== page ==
Blood of Ambrose is such a fun story to read. Enge is one of those rare authors whose style and prose is perfect for a fantasy — he has that ability to create language that sounds archaic but is still understandable and flows like a bard’s tale. The reader is surprised again and again with completely unpredicted plot twists or resolutions. Plus, Enge drops crafty little details of a relation between this story and Arthurian legend, which adds an enticingly rich back-story. As do the appendixes that detail the land of Laent, the deities, and the calendar and astronomy. The world is both strange and familiar to our own.

I can honestly say that I haven’t read anything quite like these tales about Morlock Ambrosius. The series is considered to be a new sword and sorcery tale: a fantasy story that revolves around a character instead of the kingdom-sized conflict of an epic. James Enge has earned himself another fan in this reviewer.

Note: I read the Amazon Kindle edition of Blood of Ambrose and felt I should comment that it’s the best e-book version I’ve read to date. It downloaded complete with the front and back covers, the illustrations, and even the interesting initial that starts each chapter.

~Greg Hersom


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ROB RHODES was graduated from The University of the South and The Tulane University School of Law and currently works as a government attorney. He has published several short stories and is a co-author of the essay “Sword and Sorcery Fiction,” published in Books and Beyond: The Greenwood Encyclopedia of New American Reading. In 2008, Rob was named a Finalist in The L. Ron Hubbard Writers of the Future Contest. Rob retired from FanLit in September 2010 after more than 3 years at FanLit. He still reviews books and conducts interviews for us occasionally. You can read his latest news at Rob's blog.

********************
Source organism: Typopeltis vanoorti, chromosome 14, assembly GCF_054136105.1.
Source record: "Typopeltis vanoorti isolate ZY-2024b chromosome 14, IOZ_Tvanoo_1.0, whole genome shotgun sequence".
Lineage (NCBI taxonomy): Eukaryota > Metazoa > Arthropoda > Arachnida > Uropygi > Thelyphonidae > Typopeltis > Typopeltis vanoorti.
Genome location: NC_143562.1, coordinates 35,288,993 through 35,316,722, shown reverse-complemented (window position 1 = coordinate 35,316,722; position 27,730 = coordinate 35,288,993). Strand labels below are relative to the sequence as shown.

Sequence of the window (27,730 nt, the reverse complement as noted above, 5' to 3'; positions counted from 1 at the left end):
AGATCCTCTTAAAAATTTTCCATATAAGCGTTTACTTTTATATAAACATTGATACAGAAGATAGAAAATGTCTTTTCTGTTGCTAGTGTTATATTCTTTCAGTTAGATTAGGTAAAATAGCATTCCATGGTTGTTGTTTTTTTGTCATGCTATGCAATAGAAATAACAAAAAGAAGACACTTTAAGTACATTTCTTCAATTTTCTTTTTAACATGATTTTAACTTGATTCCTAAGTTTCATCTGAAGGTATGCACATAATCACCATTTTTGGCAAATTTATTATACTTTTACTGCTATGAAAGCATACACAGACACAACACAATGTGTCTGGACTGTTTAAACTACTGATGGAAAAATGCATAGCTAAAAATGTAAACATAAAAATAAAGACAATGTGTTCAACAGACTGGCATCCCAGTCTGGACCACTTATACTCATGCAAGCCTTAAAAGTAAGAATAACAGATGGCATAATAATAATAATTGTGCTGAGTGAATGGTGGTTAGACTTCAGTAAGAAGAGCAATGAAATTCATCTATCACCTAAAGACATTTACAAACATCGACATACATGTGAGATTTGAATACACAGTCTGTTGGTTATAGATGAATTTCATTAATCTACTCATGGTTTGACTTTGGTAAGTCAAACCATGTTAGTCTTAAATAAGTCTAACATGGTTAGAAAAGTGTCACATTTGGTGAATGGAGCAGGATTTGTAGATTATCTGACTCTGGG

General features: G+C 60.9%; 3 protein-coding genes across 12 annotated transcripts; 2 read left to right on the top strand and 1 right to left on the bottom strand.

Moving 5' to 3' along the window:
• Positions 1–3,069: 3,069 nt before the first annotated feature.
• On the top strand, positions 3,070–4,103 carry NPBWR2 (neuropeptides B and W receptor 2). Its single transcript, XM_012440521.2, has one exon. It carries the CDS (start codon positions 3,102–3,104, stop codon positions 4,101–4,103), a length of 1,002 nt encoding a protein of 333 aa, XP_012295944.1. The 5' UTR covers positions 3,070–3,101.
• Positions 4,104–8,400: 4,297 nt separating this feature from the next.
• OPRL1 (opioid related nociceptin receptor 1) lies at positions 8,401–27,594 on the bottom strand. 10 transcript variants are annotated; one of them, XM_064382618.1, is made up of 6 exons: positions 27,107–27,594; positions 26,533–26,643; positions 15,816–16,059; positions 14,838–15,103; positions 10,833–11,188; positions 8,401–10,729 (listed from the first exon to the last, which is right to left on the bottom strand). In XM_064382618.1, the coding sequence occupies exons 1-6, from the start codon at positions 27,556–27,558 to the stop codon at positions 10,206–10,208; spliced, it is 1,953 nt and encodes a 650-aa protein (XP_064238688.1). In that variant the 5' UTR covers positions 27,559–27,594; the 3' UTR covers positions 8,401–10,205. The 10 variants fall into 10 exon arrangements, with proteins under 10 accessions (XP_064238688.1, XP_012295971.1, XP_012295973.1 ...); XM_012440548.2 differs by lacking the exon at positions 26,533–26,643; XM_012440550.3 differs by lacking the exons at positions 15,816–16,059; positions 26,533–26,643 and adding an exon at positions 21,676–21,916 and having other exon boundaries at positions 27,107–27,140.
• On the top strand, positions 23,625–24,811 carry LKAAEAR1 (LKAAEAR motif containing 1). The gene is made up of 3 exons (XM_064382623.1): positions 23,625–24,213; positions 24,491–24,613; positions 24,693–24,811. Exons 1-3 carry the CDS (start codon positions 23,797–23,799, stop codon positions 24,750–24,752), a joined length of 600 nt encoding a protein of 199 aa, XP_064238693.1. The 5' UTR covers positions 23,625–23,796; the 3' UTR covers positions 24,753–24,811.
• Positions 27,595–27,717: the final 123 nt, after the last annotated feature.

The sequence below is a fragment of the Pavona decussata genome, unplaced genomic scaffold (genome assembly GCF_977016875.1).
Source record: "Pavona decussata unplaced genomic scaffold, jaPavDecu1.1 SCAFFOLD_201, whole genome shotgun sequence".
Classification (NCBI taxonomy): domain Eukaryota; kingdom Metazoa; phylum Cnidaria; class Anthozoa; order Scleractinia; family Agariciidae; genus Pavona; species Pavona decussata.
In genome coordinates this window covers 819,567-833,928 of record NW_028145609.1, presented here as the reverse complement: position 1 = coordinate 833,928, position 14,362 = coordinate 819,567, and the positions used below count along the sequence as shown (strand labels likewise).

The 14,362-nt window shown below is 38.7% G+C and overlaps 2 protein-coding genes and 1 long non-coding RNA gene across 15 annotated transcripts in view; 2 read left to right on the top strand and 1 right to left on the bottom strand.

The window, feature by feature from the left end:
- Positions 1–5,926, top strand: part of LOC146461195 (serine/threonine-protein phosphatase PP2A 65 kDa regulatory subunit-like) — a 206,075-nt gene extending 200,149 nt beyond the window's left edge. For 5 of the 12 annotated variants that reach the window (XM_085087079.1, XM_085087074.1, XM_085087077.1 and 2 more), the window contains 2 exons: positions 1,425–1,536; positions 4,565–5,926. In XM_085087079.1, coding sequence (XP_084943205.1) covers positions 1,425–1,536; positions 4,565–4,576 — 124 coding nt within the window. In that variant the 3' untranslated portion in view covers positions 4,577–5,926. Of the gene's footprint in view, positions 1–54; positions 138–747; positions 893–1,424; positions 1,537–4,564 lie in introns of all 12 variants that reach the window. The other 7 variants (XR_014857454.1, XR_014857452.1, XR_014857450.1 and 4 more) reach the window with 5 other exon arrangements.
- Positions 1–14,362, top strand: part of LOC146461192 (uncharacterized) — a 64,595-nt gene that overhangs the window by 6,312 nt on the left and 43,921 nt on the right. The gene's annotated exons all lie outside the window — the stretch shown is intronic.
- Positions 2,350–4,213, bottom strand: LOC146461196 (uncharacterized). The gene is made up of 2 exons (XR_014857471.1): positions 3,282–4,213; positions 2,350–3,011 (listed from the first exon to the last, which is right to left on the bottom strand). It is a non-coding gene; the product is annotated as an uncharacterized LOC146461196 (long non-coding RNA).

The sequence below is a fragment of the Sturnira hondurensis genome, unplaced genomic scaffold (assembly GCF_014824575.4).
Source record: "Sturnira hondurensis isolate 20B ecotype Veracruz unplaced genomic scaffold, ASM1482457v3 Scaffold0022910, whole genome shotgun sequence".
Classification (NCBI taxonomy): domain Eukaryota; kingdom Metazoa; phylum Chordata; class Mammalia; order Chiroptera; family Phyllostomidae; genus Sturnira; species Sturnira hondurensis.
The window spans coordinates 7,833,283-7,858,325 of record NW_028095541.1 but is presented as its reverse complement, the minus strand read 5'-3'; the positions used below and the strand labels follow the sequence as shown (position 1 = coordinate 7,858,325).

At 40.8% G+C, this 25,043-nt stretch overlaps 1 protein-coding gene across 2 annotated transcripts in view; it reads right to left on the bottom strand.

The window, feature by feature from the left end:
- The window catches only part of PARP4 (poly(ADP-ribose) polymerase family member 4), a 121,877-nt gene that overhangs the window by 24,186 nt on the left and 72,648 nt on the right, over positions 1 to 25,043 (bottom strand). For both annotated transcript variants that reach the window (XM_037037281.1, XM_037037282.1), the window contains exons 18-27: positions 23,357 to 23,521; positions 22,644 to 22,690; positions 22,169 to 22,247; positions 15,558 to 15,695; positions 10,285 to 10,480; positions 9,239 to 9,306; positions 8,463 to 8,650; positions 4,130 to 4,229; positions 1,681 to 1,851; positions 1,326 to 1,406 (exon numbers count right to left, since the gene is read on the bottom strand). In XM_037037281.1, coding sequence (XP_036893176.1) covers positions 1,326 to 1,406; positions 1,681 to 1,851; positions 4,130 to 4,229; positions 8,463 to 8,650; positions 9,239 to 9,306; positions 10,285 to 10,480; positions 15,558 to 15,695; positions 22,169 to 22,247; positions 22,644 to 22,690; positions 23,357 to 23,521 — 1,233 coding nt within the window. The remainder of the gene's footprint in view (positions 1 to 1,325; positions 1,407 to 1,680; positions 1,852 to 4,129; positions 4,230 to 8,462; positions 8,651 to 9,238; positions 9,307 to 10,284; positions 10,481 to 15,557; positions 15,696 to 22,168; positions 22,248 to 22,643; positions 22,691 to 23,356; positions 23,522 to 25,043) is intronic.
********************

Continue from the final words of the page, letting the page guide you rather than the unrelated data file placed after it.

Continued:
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GREG HERSOM’S (on FanLit's staff January 2008 -- September 2012) addiction began with his first Superboy comic at age four. He moved on to the hard-stuff in his early teens after acquiring all of Burroughs’s Tarzan books and the controversial L. Sprague de Camp & Carter edited Conan series. His favorite all time author is Robert E. Howard. Greg also admits that he’s a sucker for a well-illustrated cover — the likes of a Frazetta or a Royo. Greg live with his wife, son, and daughter in a small house owned by a dog and two cats in a Charlotte, NC suburb. He retired from FanLit in Septermber 2012 after 4.5 years of faithful service but he still sends us a review every once in a while.

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One comment

  1. FYI- I just found out that this book is a best novel nominee for the 2009 World Fantasy Award!! :thumb: Go Enge!!!!